Of course, these are all just wishful thinking. I’ve had enough experience organizing corporate events myself and some conferences can be pretty boring. This imagined book conference would be my take on how I would want an interesting event to go.

Organizing events can be fun but it can be stressful too. It’s a good thing that there are helpful online tools out there such as Eventbrite that make an event planner’s life easier. And there’s nothing more satisfying than to see your events turn out to be as successful as you hope they would be.


Of Books and Bookshops

July 30, 2017 at 10:33 PM | Posted in Books | Leave a comment
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I just finished reading Neil Gaiman’s American Gods last week and I’m sort of looking for a new book to read. I wasn’t supposed to buy a new one because I still have several books piled up in my collection waiting to be read. But there were two books I’ve been meaning to buy for years but kept putting them off, so I convinced myself that I just had to have them.

I’m a big fan of Anne Rice, so when I learned that her famous Vampire Chronicles will have a continuation, I got excited. It had been my intention to buy her 2014 book, Prince Lestat for years and I finally did this weekend. I cannot wait to revisit my beloved vampire characters again in the book, especially Lestat and Louis, and find out what they’re up to now. I know Anne Rice has two more recently released books about Lestat, and I’m also looking forward to read them.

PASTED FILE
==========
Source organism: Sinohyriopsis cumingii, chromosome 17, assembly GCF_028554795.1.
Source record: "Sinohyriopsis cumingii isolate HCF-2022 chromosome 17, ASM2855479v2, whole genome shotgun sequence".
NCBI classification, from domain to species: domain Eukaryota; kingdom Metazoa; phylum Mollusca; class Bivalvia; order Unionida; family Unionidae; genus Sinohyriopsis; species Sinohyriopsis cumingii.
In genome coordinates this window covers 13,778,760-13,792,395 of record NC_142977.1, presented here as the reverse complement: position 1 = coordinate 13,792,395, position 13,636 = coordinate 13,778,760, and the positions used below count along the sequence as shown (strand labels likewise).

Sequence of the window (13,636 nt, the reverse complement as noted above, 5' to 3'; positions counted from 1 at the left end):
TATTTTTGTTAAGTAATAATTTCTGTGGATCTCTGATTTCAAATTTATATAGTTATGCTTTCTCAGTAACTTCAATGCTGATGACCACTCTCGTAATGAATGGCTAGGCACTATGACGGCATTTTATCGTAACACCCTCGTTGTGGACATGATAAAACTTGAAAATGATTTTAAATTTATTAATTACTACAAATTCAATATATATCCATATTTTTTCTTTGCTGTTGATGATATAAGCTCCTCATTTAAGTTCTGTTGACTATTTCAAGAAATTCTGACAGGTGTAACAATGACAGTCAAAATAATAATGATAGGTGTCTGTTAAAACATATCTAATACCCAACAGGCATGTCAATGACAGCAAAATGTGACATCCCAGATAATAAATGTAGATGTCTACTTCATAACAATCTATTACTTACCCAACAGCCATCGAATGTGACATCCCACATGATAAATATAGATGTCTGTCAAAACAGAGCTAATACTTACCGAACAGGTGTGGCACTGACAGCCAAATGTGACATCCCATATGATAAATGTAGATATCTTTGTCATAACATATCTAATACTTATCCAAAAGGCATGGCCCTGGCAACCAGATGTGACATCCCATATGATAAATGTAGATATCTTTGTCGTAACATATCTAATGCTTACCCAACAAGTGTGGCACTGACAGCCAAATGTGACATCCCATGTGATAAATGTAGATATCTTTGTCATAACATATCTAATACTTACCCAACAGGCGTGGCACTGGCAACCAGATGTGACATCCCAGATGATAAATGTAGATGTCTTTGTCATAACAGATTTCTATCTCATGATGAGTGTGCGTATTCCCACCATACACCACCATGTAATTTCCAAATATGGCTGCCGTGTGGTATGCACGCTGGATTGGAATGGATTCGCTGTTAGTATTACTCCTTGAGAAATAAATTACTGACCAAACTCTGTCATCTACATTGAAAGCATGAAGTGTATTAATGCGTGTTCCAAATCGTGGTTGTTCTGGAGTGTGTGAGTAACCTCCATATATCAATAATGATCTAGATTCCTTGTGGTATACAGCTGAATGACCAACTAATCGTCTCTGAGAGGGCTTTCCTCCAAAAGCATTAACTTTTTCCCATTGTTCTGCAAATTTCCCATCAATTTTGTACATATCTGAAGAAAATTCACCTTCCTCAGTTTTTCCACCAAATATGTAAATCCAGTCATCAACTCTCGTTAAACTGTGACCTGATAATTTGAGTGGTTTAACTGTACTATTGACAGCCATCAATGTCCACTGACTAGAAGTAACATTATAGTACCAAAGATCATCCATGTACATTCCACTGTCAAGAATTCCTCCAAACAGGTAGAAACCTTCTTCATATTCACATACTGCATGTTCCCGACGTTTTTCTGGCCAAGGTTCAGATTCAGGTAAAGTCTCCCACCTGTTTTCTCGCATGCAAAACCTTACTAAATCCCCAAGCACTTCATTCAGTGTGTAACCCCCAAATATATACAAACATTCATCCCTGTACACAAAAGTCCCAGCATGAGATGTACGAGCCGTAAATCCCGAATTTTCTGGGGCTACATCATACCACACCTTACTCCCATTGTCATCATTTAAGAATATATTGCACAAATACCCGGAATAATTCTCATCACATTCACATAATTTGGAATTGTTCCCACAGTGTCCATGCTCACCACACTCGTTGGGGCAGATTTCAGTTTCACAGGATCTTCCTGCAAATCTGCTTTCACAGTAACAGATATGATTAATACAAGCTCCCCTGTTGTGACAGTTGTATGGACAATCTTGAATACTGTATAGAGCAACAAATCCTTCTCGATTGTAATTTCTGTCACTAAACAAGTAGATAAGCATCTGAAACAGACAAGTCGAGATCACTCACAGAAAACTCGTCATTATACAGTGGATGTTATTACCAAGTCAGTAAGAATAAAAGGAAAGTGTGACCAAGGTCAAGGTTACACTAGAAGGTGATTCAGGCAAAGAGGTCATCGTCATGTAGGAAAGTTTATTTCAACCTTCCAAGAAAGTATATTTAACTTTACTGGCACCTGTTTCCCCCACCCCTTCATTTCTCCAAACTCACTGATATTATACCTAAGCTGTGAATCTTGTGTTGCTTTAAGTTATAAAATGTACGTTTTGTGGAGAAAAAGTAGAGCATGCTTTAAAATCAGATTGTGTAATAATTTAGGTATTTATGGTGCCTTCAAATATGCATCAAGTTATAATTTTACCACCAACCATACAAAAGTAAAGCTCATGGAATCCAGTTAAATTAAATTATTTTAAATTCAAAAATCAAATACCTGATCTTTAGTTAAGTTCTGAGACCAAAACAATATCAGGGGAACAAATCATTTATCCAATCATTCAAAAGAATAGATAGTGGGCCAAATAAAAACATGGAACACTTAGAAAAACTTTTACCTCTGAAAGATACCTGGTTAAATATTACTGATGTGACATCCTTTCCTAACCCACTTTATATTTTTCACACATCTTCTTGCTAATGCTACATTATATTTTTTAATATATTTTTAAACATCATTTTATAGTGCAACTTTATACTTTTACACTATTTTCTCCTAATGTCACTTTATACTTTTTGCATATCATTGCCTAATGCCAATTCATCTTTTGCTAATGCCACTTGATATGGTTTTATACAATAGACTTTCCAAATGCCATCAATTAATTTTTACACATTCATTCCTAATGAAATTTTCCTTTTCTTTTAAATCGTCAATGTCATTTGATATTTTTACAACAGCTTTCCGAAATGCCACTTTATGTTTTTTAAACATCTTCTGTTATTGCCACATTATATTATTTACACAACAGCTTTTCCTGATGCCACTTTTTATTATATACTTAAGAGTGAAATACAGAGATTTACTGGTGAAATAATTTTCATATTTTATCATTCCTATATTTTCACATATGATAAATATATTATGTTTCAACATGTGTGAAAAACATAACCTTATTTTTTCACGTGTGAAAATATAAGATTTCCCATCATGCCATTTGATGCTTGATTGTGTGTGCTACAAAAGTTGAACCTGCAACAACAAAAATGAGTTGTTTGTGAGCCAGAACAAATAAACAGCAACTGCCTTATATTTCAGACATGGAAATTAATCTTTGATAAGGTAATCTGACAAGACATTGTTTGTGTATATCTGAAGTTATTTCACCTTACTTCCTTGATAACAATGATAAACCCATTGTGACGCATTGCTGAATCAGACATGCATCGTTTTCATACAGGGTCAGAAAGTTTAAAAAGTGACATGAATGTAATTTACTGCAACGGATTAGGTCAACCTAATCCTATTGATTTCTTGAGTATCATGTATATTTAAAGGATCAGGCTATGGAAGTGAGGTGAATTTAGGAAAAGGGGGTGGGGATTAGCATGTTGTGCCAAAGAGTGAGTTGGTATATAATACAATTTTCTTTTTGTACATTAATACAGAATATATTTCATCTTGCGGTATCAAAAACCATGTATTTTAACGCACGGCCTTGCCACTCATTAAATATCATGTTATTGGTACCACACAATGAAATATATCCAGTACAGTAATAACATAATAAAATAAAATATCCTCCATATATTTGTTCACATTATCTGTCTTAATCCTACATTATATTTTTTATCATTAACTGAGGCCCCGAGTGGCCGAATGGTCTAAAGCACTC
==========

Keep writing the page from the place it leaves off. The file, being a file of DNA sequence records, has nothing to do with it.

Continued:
The second book I bought was Memories by Lang Leav. I kept hearing about Lang Leav for years and how popular she is so my interest was piqued. Out of curiousity, I checked out some of her poems and was surprised that they were really good. I’m a sucker for heart-wrenching poems and Leav certainly captured that in her work. And it’s only recently that I finally decided to get a copy of one of her books.

My recent trip to several bookshops this weekend has got me pondering about the state of books these days. When I entered the bookshops, I was saddened to see that the books have become limited. There were hardly books in the stores; all I could see were rows and rows of art and school supplies and standard textbooks. There used to be a time when bookshops were packed with books in many genres. Today, with the advent of mobile devices such as Kindle and smartphones where people can just read books in digital form, bookshops now only sell limited titles.

Times are changing and I know that there are advantages of digital books, but I’m an old-fashioned book lover. I’d rather read a book in printed form than in digital form. For me, the experience I get in reading printed books is different. It’s more personal and intimate that way. It’s just not the same when reading digital books.